Remember the quick-to-run-out batteries that powered the toys of your youth? The ones that eventually leaked and wrecked your precious stuff? They've largely been banished by years of battery tech innovations that have made batteries longer lasting. But even our cleverest battery tech may be a huge weakness in Internet of Things devices, especially if we're going to be embedding them in wallpaper, burying them in plant pots, or sticking them in the labels of supermarket products.
But there are, somewhat fabulously, some very clever innovations underway to get around this problem.
For starters, check out this innovation by scientists at Penn State and Rice University: The teams have worked out a way to make solar cells based on organic chemistry, which could lead to fantastically cheap and actually bendy solar power systems.
When you think of a solar cell, you're probably visualizing a large(ish), solid shiny gray object that's bulky, heavy and yet quite probably too fragile to drop. That's because typical solar cells are based on inorganic crystalline silicon, which is hard and somewhat glass-like to touch. Making them is tricky, expensive and requires precision.
A better solution is to use organic molecules to construct solar cells, because these can potentially be made more simply, requiring less precision and even cost. But there's not too much research into organic chemistry solar cells, since everyone's trying to make inorganic ones more efficient. And the systems that exist to produce organic solar cells tend to require some wicked chemical tricks with fullerene—an exotic carbon variant that's said to make it very hard to scale up for mass production.
So the Penn State and Rice researchers simply sidestepped using fullerene. Instead they have devised a way to get all the complex strings of organic molecules that would make up a solar cell to more or less assemble themselves into the right structure automatically. The trick has been to adjust the shape of the molecules in question carefully, so that when they're turned into a form of plastic they align by themselves and create a brand new way to capture solar power.
But, critically for the Internet of Things, the molecular design can be improved upon, and it's said to be easy to scale up for mass production...as well as being very cheap. This means that soon enough it should be possible to cover walls, windows, and perhaps sticky labels or even Band-Aids with tiny, flexible solar cells to power the wireless systems, processors, and sensors we're going to embed into them.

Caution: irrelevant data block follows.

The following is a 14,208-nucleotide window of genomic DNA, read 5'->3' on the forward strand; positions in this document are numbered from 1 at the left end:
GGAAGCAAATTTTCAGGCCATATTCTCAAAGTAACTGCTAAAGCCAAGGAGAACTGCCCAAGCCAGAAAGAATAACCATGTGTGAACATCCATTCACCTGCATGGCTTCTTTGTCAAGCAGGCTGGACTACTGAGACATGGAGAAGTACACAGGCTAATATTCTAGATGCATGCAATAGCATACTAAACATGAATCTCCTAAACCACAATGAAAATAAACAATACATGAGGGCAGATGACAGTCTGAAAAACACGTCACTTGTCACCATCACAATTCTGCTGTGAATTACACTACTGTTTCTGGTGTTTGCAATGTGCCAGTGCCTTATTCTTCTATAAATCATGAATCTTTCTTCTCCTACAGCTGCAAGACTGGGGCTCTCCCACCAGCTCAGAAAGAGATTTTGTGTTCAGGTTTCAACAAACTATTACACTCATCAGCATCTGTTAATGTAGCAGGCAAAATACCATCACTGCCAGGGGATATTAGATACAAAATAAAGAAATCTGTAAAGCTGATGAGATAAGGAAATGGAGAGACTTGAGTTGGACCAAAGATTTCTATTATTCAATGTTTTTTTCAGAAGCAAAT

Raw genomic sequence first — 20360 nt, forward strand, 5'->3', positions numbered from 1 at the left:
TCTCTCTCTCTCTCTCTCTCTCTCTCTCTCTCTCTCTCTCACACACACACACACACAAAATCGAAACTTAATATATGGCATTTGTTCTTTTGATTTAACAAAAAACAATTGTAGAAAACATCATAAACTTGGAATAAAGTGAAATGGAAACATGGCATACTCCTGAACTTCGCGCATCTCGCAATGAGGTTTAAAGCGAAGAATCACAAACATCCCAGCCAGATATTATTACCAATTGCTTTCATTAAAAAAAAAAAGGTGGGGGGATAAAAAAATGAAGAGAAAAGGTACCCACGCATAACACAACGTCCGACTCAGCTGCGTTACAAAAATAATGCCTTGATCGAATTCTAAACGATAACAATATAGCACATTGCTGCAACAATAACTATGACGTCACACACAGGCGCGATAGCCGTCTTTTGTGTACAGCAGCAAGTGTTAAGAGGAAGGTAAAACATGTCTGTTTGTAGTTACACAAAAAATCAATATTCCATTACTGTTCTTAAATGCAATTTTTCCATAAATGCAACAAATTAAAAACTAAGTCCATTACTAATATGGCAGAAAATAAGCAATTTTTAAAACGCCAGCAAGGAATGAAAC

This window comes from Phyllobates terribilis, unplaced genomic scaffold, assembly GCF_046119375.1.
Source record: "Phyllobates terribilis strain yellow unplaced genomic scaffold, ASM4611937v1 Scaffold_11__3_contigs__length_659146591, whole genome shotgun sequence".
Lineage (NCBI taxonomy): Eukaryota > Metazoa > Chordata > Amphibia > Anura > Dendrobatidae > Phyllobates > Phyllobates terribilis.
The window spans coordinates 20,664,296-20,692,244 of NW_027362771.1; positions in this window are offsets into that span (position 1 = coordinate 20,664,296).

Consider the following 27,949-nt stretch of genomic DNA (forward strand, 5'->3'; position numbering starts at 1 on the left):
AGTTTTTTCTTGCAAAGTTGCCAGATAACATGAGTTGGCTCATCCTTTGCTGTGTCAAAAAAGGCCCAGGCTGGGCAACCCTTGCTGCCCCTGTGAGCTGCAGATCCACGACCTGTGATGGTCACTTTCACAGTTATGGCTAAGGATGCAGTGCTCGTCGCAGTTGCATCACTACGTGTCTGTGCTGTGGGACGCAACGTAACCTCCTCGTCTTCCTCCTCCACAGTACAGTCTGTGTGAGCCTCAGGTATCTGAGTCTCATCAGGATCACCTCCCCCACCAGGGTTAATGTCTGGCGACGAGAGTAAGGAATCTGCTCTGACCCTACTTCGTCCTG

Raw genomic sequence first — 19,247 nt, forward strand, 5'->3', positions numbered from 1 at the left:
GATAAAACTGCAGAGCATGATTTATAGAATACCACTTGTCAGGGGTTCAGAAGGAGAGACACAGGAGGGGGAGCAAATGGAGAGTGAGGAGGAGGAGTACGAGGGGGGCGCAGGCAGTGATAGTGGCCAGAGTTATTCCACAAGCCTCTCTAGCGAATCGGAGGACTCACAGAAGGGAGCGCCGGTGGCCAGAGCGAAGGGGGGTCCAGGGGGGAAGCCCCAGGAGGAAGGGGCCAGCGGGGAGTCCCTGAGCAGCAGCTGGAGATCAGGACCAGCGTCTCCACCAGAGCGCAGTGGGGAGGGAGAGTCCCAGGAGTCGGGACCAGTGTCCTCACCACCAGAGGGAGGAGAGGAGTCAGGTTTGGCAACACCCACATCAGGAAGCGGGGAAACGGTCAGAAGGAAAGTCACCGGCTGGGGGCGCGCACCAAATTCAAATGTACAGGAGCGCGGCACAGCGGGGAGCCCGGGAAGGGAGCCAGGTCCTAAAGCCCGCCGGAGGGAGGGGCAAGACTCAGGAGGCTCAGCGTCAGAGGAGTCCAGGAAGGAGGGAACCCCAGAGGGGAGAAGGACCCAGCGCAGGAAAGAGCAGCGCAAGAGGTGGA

Failing that, a separate innovation from the University of Massachusetts and the University of Washington does away with the need for a battery altogether. The teams have invented a new type of e-paper display that gets its power completely wirelessly, and only when it's needed.
The trick has been to combine e-paper display technology, which only needs a jolt of electricity when, for example, the color of a pixel is being switched from showing white all the time to showing black all the time with NFC tech.
NFC systems operate by sending and receiving wireless signals over very short ranges. In some cases, such as in contactless smart subway tickets, the electronics in the card actually captures energy from the radio signals it's being exposed to by a transmitter—then it uses that electrical energy to briefly power its tiny embedded electronics. The new e-paper innovation, called an NFC WISP E-ink Display Tag, works on a similar principle. Essentially it sucks out more energy from an NFC signal than it needs to process the data signal coming to it, and it uses the surplus to change the pixels of the attached e-paper screen. Considering NFC tech is commonly used in devices like smartphones, this could lead to Internet of Things devices having tiny screens that only update when you need to see them, or other uses like dynamic store shelves or even product labels.
Expect more innovations like this to parallel the Net of Things revolution because they'll see wireless tech and smart sensors embedded in places you'd never want to stick a battery.
[Image via Flickr user: JD Hancock]